Facebook developed a following because it allowed people to connect with friends more easily, and due to these increased capabilities they became the dominant social network on the internet.
Over the years Facebook has become one of the most popular websites in the world, and recently the company has been taking advantage of their social network dominance.
The newest controversies surrounding Facebook have been the intentional censorship of activist profiles and the “promotional posts” scam which has cut off every single Facebook user from a vast majority of their posts.
Since these changes silently went into effect a few months ago, every single Facebook user can now only see a fraction of the stories which should be in their news feed.
For artists, activists and people with websites, there is now an option for them to promote their posts for a ridiculous fee and have more of their fans see their posts.
Many Facebook users don’t even realize that this is happening because unless you’re using the site for promotional purposes you don’t really notice.
Also, for years there have been so many rumors about Facebook charging that now when activists try to tell people about these new changes, it has turned into a “boy cried wolf scenario” and no one pays attention.
According to a social media expert at the New York Observer:
“It’s no conspiracy. Facebook acknowledged it as recently as last week: messages now reach, on average, just 15 percent of an account’s fans.
In a wonderful coincidence, Facebook has rolled out a solution for this problem: Pay them for better access.
As their advertising head, Gokul Rajaram, explained, if you want to speak to the other 80 to 85 percent of people who signed up to hear from you, “sponsoring posts is important.”
In other words, through “Sponsored Stories,” brands, agencies and artists are now charged to reach their own fans—the whole reason for having a page—because those pages have suddenly stopped working.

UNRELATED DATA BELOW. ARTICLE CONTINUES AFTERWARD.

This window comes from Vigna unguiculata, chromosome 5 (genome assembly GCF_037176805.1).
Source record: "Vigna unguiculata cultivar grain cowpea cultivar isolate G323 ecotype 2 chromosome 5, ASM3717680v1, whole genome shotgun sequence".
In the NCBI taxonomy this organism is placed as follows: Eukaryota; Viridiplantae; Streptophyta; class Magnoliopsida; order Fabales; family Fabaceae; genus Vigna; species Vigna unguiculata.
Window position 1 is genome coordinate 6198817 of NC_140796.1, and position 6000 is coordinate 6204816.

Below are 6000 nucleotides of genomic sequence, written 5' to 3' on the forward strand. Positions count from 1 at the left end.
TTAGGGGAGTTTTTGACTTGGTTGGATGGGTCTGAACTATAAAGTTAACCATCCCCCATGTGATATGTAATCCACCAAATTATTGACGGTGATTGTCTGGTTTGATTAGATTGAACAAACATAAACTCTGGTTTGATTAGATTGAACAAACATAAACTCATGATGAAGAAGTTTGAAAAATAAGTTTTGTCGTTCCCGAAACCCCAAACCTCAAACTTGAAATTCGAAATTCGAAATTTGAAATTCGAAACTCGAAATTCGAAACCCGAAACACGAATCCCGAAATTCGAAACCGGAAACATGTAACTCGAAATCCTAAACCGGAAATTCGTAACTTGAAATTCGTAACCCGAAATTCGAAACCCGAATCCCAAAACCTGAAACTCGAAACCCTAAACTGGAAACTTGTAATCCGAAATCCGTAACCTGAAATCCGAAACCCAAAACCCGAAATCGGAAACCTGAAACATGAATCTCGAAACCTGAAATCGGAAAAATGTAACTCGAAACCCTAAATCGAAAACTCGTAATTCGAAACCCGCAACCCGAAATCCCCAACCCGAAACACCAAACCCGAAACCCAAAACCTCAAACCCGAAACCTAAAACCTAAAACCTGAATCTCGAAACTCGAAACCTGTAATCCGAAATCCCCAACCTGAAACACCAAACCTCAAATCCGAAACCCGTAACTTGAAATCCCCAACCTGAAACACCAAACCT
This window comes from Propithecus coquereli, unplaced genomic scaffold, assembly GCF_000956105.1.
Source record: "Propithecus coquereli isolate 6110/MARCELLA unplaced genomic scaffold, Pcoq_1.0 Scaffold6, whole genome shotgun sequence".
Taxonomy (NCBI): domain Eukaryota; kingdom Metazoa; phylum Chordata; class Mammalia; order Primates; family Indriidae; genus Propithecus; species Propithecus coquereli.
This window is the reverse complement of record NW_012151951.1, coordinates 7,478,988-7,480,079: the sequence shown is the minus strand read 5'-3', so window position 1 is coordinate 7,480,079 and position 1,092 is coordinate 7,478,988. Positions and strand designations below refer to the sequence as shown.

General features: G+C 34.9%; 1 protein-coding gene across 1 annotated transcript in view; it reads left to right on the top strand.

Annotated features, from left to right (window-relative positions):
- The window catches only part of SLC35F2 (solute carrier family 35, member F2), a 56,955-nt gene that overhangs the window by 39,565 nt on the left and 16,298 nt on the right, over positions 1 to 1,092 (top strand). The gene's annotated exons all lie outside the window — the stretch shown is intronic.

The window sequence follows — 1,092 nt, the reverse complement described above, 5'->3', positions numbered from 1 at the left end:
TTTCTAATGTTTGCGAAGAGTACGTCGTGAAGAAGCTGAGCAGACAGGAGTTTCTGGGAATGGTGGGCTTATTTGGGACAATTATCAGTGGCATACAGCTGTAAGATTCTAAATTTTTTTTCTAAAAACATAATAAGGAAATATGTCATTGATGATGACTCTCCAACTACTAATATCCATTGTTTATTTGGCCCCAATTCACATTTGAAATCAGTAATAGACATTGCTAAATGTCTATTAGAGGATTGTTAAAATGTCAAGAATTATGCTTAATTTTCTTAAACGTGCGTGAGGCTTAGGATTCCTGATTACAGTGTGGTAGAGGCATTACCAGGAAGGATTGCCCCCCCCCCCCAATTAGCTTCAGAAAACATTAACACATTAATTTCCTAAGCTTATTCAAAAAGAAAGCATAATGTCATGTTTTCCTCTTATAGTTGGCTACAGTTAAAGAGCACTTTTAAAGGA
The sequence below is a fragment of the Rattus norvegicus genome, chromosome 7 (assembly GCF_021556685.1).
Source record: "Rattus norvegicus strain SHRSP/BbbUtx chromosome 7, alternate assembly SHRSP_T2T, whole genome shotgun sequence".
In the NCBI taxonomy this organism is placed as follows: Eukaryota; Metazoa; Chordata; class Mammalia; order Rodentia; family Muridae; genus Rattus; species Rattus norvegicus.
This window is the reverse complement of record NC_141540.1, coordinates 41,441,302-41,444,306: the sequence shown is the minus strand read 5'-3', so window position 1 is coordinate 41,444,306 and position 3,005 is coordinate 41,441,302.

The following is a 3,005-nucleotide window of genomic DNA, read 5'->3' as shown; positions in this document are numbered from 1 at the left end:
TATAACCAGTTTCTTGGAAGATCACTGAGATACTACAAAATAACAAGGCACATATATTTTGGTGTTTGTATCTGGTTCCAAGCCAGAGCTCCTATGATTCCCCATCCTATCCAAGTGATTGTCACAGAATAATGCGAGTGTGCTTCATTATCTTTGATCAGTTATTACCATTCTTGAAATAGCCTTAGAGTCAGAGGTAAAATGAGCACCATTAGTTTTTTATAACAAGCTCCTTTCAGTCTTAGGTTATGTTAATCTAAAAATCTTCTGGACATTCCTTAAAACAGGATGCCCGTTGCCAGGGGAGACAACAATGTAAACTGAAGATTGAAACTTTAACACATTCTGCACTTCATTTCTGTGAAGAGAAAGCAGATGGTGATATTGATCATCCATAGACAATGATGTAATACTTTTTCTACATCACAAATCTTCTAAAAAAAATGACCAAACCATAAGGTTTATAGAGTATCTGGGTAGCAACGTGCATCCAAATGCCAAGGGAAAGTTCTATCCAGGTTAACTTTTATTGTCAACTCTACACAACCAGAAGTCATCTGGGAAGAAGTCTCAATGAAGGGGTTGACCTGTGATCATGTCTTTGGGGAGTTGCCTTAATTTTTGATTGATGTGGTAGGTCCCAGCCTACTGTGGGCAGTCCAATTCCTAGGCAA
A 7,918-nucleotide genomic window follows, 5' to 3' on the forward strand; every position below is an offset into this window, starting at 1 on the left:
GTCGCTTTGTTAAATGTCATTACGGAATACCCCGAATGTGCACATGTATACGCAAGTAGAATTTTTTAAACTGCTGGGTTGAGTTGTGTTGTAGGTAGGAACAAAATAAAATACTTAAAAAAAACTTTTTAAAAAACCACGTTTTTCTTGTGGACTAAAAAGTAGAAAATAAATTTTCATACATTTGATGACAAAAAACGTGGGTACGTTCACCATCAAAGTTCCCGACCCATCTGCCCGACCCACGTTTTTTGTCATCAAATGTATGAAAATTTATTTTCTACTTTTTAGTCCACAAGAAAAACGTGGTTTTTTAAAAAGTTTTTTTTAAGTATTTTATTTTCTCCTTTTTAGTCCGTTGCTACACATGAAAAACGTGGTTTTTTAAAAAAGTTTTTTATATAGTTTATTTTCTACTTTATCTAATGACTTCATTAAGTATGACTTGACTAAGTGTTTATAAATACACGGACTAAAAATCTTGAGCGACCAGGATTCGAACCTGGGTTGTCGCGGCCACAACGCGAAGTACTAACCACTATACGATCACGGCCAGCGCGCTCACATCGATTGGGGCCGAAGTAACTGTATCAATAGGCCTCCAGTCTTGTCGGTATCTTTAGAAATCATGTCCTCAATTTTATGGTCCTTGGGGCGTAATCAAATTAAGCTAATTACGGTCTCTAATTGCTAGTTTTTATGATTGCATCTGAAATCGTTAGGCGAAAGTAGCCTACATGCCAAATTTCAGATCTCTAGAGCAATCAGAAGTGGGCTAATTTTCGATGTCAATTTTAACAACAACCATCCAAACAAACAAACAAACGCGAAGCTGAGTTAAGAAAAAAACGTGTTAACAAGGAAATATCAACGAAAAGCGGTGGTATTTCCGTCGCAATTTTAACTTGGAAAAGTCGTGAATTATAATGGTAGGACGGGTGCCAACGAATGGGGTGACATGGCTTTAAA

This is a clear conflict of interest. The worse the platform performs, the more advertisers need to use Sponsored Stories.
In a way, it means that Facebook is broken, on purpose, in order to extract more money from users. In the case of Sponsored Stories, it has meant raking in nearly $1M a day.”
In addition to this monetizing scam there has also been an increase in censorship. Last week Infowars reported that they had posts removed from Facebook because of their political nature.
Just following that announcement The Intel Hub was also hit with a removal warning, as were our good friends who manage the massive Exposing The Truth Facebook page.
If we wanted to fight a losing battle we could protest Facebook, and try to get them to change their polices. However, that doesn’t really seem like it would be effective, and it hasn’t been effective in the past.
What actually needs to take place is the same sort of exodus that we saw from MySpace to Facebook, and in order for that exodus to take place we are going to need a more appealing social network for people to migrate to.
There are already some newer social networks popping up, but it doesn’t seem like any of them can compete with Facebook, at least not yet anyway.
I know that there are masses of hackers out there that are way more intelligent than Mark Zuckerberg, and they can work together to create a decentralized, open source social network that blows Facebook completely out of the water.
So what do you say guys? is the challenge accepted?